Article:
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Autumn Issue (Nov)


Waseda & Culture Creation & Transmission

A major mission of Waseda University is to effectively utilize our cultural resources in education and research, while also broadly displaying such resources to society. This article discusses the meaning of creating "Waseda Culture" and transmitting this culture to the world, as well as new projects being undertaken to achieve this goal.


Round table discussion between principals of affiliated/associated schools

A unified junior high school/high school education that is conducted in a diverse environment and that develops individuality & the possibilities of a partnership between high schools and Waseda university

From among affiliated/associated schools, the round table discussion was attended by principals from Waseda University Senior High School (hereafter referred to as "Senior High School"), which will open a junior high school division next year, from Waseda Setsuryo Junior High School & High School (hereafter referred to as "Waseda Setsuryo"), which possesses a long history in the Kansai area and has taken a new step towards the future this year by becoming an associated school, and from Waseda Saga Junior High School & High School (hereafter referred to as "Waseda Saga"), which will open next spring in Saga Prefecture. The principals discussed topics such as the characteristics of their schools and the aim of unified junior high school/high school education. Expectations towards partnerships with Waseda University and towards partnerships between affiliated/associated schools were also a topic of discussion.

(Within the same "Waseda," 3 different schools with 3 different ways)

YaguchiThank you for taking the time to participate in today's discussion. Would you please start by introducing the characteristics of each of your schools?

YamanishiThe Senior High School has carved a long history together with Waseda University. 60 years has passed since our designation as an affiliated school. Our school has a spirit of independence, and that independent spirit sometimes produces students who are a bit presumptuous. However, I hope that our students become individuals who, in a positive meaning, think critically and take the initiative to express their opinions to the world. It is precisely these kinds of qualities which are needed in troubled times.

One feature of our school is the requirement of graduation theses. Although it seems that both high school students and university students have trouble writing a thesis, we strive to enable our students to consider and debate matters within themselves, and then to clearly express their opinions through words. We have developed a curriculum to instill students with such skills. In particular, the graduation thesis course for 3rd year high schools students is conducted with approximately 10 students per class.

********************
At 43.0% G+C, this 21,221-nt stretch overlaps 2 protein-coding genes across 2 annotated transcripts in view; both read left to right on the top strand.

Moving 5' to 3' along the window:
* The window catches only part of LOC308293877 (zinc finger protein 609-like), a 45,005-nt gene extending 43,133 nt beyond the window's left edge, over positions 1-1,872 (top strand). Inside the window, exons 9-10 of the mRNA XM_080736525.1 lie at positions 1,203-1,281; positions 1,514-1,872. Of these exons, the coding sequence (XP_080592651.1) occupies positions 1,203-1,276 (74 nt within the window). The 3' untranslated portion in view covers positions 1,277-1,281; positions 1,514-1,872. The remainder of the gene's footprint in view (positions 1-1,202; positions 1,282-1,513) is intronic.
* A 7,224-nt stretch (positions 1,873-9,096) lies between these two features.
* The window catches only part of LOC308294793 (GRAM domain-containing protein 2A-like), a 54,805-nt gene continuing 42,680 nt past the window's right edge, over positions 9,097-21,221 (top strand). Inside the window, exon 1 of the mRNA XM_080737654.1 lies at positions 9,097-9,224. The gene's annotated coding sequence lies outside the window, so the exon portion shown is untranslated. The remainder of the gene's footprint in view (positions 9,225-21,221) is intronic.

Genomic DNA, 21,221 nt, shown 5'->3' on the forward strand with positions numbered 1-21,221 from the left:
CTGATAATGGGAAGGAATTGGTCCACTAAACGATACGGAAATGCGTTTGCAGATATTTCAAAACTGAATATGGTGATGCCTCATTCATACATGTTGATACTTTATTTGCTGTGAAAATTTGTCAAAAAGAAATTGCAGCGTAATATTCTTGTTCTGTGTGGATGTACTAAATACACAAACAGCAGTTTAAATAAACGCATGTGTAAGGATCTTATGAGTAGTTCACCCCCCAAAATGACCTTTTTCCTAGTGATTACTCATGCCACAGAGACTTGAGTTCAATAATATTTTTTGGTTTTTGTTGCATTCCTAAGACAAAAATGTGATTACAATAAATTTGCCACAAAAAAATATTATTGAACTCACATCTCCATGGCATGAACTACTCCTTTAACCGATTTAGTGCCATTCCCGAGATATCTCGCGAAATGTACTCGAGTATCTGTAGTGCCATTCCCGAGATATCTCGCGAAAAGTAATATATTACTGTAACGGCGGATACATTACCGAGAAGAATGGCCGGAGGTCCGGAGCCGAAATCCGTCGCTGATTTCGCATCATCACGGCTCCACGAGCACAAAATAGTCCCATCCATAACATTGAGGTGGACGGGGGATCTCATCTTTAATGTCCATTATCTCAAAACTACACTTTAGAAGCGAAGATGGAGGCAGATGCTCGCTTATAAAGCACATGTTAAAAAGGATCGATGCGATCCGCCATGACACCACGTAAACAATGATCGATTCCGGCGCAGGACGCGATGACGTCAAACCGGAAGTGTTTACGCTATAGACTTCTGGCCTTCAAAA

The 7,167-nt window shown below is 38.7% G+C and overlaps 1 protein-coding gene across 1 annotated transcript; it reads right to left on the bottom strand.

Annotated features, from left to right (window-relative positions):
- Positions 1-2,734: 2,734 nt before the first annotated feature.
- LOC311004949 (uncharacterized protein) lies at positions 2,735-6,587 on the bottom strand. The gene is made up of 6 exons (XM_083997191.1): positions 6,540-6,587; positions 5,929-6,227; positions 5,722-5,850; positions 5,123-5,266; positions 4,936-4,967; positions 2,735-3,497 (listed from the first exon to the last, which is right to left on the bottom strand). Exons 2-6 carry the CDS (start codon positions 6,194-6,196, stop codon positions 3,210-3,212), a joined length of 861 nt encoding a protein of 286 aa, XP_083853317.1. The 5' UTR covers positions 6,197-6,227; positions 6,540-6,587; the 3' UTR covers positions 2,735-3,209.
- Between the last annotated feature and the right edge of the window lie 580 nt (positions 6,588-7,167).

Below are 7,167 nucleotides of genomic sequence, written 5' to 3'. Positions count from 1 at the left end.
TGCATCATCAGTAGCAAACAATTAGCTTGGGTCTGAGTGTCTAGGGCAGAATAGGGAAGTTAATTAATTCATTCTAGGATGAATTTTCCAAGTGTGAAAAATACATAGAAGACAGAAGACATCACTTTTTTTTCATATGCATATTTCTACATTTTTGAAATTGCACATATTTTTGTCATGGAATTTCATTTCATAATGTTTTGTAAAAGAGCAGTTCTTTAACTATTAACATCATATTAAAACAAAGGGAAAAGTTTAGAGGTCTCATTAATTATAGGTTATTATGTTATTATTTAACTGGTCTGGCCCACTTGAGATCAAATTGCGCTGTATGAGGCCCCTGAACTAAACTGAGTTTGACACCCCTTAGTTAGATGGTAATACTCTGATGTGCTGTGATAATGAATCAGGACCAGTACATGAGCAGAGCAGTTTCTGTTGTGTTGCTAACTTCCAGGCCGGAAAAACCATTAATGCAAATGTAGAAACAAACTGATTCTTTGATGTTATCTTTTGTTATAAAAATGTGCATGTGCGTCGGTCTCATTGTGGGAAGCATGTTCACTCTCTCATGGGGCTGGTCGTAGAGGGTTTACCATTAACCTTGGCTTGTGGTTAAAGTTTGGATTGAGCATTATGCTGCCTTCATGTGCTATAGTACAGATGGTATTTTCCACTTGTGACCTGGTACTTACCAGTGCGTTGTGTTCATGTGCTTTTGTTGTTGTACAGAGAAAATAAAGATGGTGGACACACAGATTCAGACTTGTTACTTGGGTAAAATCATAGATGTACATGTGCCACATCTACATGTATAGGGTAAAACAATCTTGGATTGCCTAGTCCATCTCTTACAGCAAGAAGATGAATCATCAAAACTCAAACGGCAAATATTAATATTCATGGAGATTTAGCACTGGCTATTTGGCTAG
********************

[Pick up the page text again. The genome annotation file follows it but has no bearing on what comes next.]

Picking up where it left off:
Furthermore, in order to further increase the depth of our educational content, we will open a junior high school division next year. There are many outstanding students among individuals who enter the Senior High School. However, even so, there are also a wide variety of types of children, and it is clear that junior high school education has a profound impact on their development. Therefore, I am truly excited about the opportunity to conduct junior high school education at our school. In the junior high school division, students will acquire fundamental academic abilities, and students will be produced who possess a character that allows them to take full advantage of the education offered at our high school. I hope that this will also provide a major stimulus to high school education at our school.

The Senior High School is currently placing focus on activities projects outside of classroom study. Such projects include club activities, international exchange projects in accordance with social positions, environmental projects, and mock trial projects. Furthermore, our Super Science High School (SSH) is also an appealing project in the area of science and mathematics education.

WaragaiWaseda Setsuryo has a history of 47 years. Our school was originally established as the Osaka Textile Academy, an institution for personnel development that was founded by members of the textile industry which was the fundamental support of the Japanese economy at that time. I hope to enable our school to respond to educational issues by drawing upon my experience as Dean of the School of Education, and my experience in establishing the Professional Graduate School of Education.